Bring your published work to sell if you have it. Also, have a short bio handy in case someone needs to introduce you. Usually, you are asked ahead of time, but if you are not, be prepared!
Invite family and friends to your reading; a supportive audience is always calming.
Most people experience moments of panic, better known as stage fright. Maintaining a normal routine the day of the event is helpful. If you know how to do breathing and vocal exercises, do them. Bring a bottle of water with you to the reading in case you get dry mouth, a byproduct of nerves.
Clothing can be an issue. Wear something stylish which makes you feel good. If you are using a body mic, make sure any jewelry is not getting in the way.
When you are introduced, take a deep breath and enjoy the moment. The audience is excited to hear your work.
Live and Recorded Poetry Readings
Go to poetry reading and poetry festivals. Seek them out. Just like live concerts and theater, the experience of live art forms is vastly different then recorded ones.
However, in lieu of live readings, I would suggest visiting YouTube where you can listen to and watch many past Dodge Poetry Festival readings that have been uploaded https://www.youtube.com/user/grdodge/videos. I have attended the following readings, some of which are available on YouTube.
I have been mesmerized by Kurtis Lamkin’s “Condoleeza” and “The Kwelia Birds” https://www.youtube.com/watch?v=dJTM8K0MtNU. Saddened by Taha Muhammad Ali’s “Revenge” which he read in Arabic and then was re-read by Peter Cole, his American translator, https://www.youtube.com/watch?v=K4fpjDUl1vk. Moved by Lucille Clifton’s concise and transitory poetry https://www.youtube.com/watch?v=qHJz8lxYaSA. Delighted by Coleman Bark’s reading–well-known poet and Rumi translator–with the Paul Winter Consort.
Won’t you join this illustrious tradition?
How do you find a place to read poetry? There are several ways to locate potential readings. Start with your town library, bookstores, adult schools, local colleges, cafes, etc. may have opportunities. Sign up for poetry workshops. Keep an eye out for fliers in town. Check out contests where participating in a public reading is a condition of winning. Sign up for open mic nights. Think about all the different types of communities you belong to and make an effort to find out about any literature readings. Get a group of poets or artists together and stage your own reading. The more people involved, the bigger the audience! Finally, the Internet and social media have been a good resource as well for many people. Search to your delight. Always do your homework and make sure that the reading is what feels right for you.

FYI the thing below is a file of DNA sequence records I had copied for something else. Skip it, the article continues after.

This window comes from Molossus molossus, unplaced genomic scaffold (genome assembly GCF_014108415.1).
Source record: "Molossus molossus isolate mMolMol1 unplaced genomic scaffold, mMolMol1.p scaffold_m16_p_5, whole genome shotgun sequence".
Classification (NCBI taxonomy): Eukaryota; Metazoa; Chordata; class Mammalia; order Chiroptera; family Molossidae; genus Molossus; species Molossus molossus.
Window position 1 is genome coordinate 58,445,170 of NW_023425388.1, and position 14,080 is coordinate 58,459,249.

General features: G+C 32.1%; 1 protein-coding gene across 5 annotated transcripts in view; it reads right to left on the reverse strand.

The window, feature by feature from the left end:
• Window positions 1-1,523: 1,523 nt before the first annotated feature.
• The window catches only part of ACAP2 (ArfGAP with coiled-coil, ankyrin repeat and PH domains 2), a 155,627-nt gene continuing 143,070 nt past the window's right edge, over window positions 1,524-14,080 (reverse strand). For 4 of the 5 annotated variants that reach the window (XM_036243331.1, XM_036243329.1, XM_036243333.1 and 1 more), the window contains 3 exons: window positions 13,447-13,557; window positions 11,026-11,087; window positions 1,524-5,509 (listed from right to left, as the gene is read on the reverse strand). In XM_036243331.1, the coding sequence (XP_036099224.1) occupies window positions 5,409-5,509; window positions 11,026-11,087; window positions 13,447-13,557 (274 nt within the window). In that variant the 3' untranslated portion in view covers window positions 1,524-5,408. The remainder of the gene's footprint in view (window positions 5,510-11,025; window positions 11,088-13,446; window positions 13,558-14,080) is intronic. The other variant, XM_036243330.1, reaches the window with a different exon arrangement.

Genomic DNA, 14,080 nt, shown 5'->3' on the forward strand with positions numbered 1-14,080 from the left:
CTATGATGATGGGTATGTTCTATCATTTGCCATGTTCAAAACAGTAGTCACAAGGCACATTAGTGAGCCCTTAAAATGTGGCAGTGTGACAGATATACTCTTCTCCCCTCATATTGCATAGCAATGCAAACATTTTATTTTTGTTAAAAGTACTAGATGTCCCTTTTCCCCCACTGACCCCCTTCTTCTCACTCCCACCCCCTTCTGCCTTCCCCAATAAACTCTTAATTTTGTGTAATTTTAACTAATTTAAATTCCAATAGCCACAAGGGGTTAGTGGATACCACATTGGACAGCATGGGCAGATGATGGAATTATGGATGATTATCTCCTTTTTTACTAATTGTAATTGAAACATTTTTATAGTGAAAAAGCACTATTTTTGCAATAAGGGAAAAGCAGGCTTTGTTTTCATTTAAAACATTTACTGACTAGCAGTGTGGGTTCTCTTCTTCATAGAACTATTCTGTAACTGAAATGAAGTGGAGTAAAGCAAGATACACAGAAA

Remember, writers, write–poets read and listen to poetry.
Do you have something say about poetry? An essay on being a poet, tips for poets, or poetry you love? TrishHopkinson.com is now accepting pitches for guest blog posts.
Margaret R. Sáraco’s poetry has appeared in “Shalom: The Jewish Peace Newsletter,” Free Verse Literary Magazine, Poet’s Online, anthologies Just Bite Me, Passing and Italians and the Arts. Featured readings include, “The Art and Poetry of Teaching,” “Welcome the Sabbath Bride with Poetry and Song,” “Poetry U: An Evening of Spoken Word,” and the JCC MetroWest Poetry Series. Margaret is also a math teacher and union activist in Montclair, New Jersey. Her poetry reading skills come from her work in theater, schooled in the art of oral presentation and theatrical performance, and twenty-one years in education. Also, she has presented at a variety of arts and education conferences. https://margaretsaraco.wordpress.com/